The stupidity of trying to "fix" DHCPv6
owen at delong.com
Sat Jun 11 15:05:01 UTC 2011
On Jun 11, 2011, at 7:21 AM, Iljitsch van Beijnum wrote:
> On 11 jun 2011, at 4:03, Owen DeLong wrote:
>> You can call that bad network design if you want, but, there are real world requirements and scenarios where that has to happen for a variety of reasons.
>> Those networks have working configurations in DHCPv4 and no ability to move to IPv6
>> until this is solved.
> Yeah, and they needed provider independent space to be able to move to IPv6, too. Didn't happen to a measurable degree either.
IPv6 PI has actually proven to be good and did result in a measurable increase in the IPv6 adoption rate
among end-sites. Unfortunately, it's still not as well known as would be ideal. I still get a lot of enterprise
administrators saying to me "How can I move to IPv6, I can't get PI space." Seems a lot of administrators
don't pay close enough attention to know that policies changed several years ago.
> There is no point in repeating all the IPv4 mistakes with IPv6, if that's what you want, stay on IPv4.
Agreed... However, that's not what this is.
> Just because someone wants it doesn't make something a good idea. Especially because time and time again people take some underlying need, translate that in some technical "need" that is an extremely bad way to address that underlying need. So just giving people what they ask for invariably leads to sub-par results. Your doctor doesn't just give you the medicine you ask for either.
True. However, since a lot of people need it, it doesn't hurt anyone who isn't using it, and is relatively easy to implement, it is a good idea.
I respect it's not your chosen solution. Your chosen solution is not the solution others think is the best. In fact, many people think that your
chosen solution is an extremely bad way to address that underlying need. Giving people alternatives and letting them decide what is
best for their network invariably leads to results. If the network administrator doesn't like the results and has other options, then, he
is free to choose different options seeking better results. Failing to give the network administrator options invariably leads to sub-par
results which may only be considered optimal by someone who isn't even familiar with the particular situation in question.
As to my doctor and medicine, actually, my doctor knows that I have some medical background and we do discuss drug choices
openly. I don't ask for things that don't make sense and my doctor has generally either convinced me that there is a better choice
through an open discussion or has prescribed the drug I chose/requested.
You are not talking about a doctor/patient scenario here where the doctor is an expert and the people asking for this have no
medical training. Here, we are talking about requirements coming from network engineers that are every bit as skilled as you
are in the field and every bit as capable of making informed decisions about the correct solution for their environment.
The difference is that they are not trying to tell you that you can't have the solution you want, they're merely trying to also
have the ability to choose a different solution. Choice never leads to sub-par solutions. It invariably leads to the solution
most favored by the people making the choices.
> Yes, I know this carries an implicit accusation of stupidity. I can live with that, and I'm not impressed if people are offended. (You get used to that surprisingly quickly.)
Yes, I'm well familiar with your level of arrogance. I'm not impressed by that any more than you are impressed by people
being offended when you call them stupid.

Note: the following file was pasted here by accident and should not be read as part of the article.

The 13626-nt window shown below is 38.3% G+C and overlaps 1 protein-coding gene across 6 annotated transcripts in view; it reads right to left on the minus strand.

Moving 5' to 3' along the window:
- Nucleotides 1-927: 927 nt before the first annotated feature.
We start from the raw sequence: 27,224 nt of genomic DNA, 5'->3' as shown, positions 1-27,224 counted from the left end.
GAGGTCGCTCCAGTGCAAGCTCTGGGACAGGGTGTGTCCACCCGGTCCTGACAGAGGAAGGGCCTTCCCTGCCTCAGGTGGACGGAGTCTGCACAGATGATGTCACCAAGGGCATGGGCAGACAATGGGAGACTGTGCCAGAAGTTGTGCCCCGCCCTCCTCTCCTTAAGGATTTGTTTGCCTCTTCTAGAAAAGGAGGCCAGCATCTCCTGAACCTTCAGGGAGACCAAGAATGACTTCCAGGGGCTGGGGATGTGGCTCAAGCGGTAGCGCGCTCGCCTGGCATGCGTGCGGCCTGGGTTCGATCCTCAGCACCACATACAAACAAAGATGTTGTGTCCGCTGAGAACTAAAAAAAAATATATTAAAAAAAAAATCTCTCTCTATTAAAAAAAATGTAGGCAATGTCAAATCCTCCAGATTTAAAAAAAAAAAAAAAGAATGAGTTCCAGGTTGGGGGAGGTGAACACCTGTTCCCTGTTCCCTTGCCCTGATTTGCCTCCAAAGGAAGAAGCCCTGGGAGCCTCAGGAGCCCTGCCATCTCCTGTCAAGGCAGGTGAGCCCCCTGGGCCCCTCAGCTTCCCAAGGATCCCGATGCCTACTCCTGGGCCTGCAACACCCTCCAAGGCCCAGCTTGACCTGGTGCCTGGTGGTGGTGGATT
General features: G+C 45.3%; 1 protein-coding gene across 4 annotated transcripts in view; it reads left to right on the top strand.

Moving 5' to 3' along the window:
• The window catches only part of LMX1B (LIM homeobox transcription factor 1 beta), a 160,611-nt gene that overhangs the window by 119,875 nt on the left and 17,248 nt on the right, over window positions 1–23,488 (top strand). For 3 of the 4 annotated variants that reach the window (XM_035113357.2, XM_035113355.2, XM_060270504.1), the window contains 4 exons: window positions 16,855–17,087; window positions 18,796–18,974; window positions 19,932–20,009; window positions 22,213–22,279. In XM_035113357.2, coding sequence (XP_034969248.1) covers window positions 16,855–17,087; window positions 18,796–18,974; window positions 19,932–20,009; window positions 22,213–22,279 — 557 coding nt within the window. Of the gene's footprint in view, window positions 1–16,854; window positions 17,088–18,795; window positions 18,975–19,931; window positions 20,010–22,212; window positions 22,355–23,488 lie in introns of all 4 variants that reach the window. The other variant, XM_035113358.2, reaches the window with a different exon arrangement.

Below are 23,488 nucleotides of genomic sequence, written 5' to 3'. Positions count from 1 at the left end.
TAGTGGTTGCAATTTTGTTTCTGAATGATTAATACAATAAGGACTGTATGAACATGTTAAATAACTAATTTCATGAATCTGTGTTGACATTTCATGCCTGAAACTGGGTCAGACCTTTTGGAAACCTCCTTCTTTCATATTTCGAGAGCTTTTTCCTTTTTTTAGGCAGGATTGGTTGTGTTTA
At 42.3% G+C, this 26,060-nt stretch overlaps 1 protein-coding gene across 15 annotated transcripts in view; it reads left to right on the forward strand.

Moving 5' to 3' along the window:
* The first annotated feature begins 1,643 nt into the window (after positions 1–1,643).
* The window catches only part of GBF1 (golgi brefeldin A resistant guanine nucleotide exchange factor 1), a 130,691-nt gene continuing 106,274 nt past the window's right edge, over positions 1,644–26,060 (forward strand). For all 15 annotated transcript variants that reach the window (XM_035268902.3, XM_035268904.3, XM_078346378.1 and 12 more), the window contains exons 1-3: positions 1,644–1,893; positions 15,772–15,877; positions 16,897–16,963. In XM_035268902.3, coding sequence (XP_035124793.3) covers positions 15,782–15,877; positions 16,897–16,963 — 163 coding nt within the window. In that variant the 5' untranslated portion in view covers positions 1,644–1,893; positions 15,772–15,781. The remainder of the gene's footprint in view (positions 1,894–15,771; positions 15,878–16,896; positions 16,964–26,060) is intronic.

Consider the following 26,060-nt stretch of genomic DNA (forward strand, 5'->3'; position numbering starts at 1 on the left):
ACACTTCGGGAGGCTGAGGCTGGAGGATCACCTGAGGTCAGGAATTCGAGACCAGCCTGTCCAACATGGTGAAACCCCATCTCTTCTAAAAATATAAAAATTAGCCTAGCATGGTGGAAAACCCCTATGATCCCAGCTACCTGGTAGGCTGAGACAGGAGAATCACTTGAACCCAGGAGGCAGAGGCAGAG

>>> I'm all for improvements, but only if they can be made without fragmenting the installed base and perpetuating the situation we are finally leaving behind where there is no agreed upon DHCPv6 behavior across different operating systems.
>> I see no reason that additional DHCPv6 options would have to fragment the installed
>> base or perpetuate the lack of agreed upon DHCPv6 behavior.
> Risks are in the eye of the beholder. I'm sure the financial sector didn't see any problems coming their way in 2007 either. I'm sure I sometimes see problems that never materialize. Still better safe than sorry. Especially because this is all nonsense in the margin that we can all very easily live without. What are we talking about here? One RA message every 200 seconds? Is that so bad?
You're still railing on the idea that the goal here is to eliminate the RA message. That's simply
not the case. The goal here is to deal with the fact that host administration is NOT the purview
of people who run routers and people who run hosts do NOT want the network guys
configuring their hosts.
This is about administrative boundaries and the ability for the correct group within a company
to have the correct policy controls over their pieces of the puzzle.
If they could make the hosts flat-out ignore the RA, they could (for the most part) care less
about the RA being there or not. The goal is to eliminate the ability of those whack-jobs
that run the network to dictate the fate of the host administration team.
(Yes, I realize that I just implicitly called you a whack-job, but, realize that I'm part of the
networking team, too, so, we're both whack-jobs in the eyes of the system administrators.
You get used to that surprisingly quickly as well.)
>>> People who don't like this should blame their younger selves who failed to show up at the IETF ten years ago to get this done while DHCPv6 was still clean slate.
>> There were a lot of people who tried to "show up" at the IETF 10 years ago and talk
>> about this stuff from an operational perspective. They were basically told that operators
>> don't know what they want and they should shut up and go away and let real men
>> do the work.
> So what has changed now? Is it helpful to take that advice for 10 years and THEN revisit the issue?
Yes, because now the issue is more pressing and more important to more administrators.
10 years ago, it was a fight over something that might become relevant later. Today, it's
a fight over something that matters today or maybe tomorrow at the latest.
> BTW, I first went to the IETF 10 years ago and didn't encounter such an attitude (although many others I didn't like).